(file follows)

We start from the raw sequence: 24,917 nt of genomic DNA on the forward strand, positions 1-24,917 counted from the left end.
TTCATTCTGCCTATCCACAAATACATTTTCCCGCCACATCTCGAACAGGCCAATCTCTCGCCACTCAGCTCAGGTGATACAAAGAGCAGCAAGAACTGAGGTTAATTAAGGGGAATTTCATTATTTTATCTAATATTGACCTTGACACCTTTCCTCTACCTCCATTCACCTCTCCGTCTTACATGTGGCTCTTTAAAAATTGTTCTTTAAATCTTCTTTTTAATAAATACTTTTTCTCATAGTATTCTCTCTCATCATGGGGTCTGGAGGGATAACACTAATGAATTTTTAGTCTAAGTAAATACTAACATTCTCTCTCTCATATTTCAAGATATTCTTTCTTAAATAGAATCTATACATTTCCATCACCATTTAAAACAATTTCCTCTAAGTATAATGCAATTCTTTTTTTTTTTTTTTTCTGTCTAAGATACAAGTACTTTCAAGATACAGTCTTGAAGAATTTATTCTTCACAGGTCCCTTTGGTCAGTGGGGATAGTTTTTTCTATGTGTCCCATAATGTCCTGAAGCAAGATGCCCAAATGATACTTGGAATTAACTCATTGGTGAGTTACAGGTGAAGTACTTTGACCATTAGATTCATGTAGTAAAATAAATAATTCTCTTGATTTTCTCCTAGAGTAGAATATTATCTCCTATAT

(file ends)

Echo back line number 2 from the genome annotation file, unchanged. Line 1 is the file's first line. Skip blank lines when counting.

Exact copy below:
TTCATTCTGCCTATCCACAAATACATTTTCCCGCCACATCTCGAACAGGCCAATCTCTCGCCACTCAGCTCAGGTGATACAAAGAGCAGCAAGAACTGAGGTTAATTAAGGGGAATTTCATTATTTTATCTAATATTGACCTTGACACCTTTCCTCTACCTCCATTCACCTCTCCGTCTTACATGTGGCTCTTTAAAAATTGTTCTTTAAATCTTCTTTTTAATAAATACTTTTTCTCATAGTATTCTCTCTCATCATGGGGTCTGGAGGGATAACACTAATGAATTTTTAGTCTAAGTAAATACTAACATTCTCTCTCTCATATTTCAAGATATTCTTTCTTAAATAGAATCTATACATTTCCATCACCATTTAAAACAATTTCCTCTAAGTATAATGCAATTCTTTTTTTTTTTTTTTTCTGTCTAAGATACAAGTACTTTCAAGATACAGTCTTGAAGAATTTATTCTTCACAGGTCCCTTTGGTCAGTGGGGATAGTTTTTTCTATGTGTCCCATAATGTCCTGAAGCAAGATGCCCAAATGATACTTGGAATTAACTCATTGGTGAGTTACAGGTGAAGTACTTTGACCATTAGATTCATGTAGTAAAATAAATAATTCTCTTGATTTTCTCCTAGAGTAGAATATTATCTCCTATAT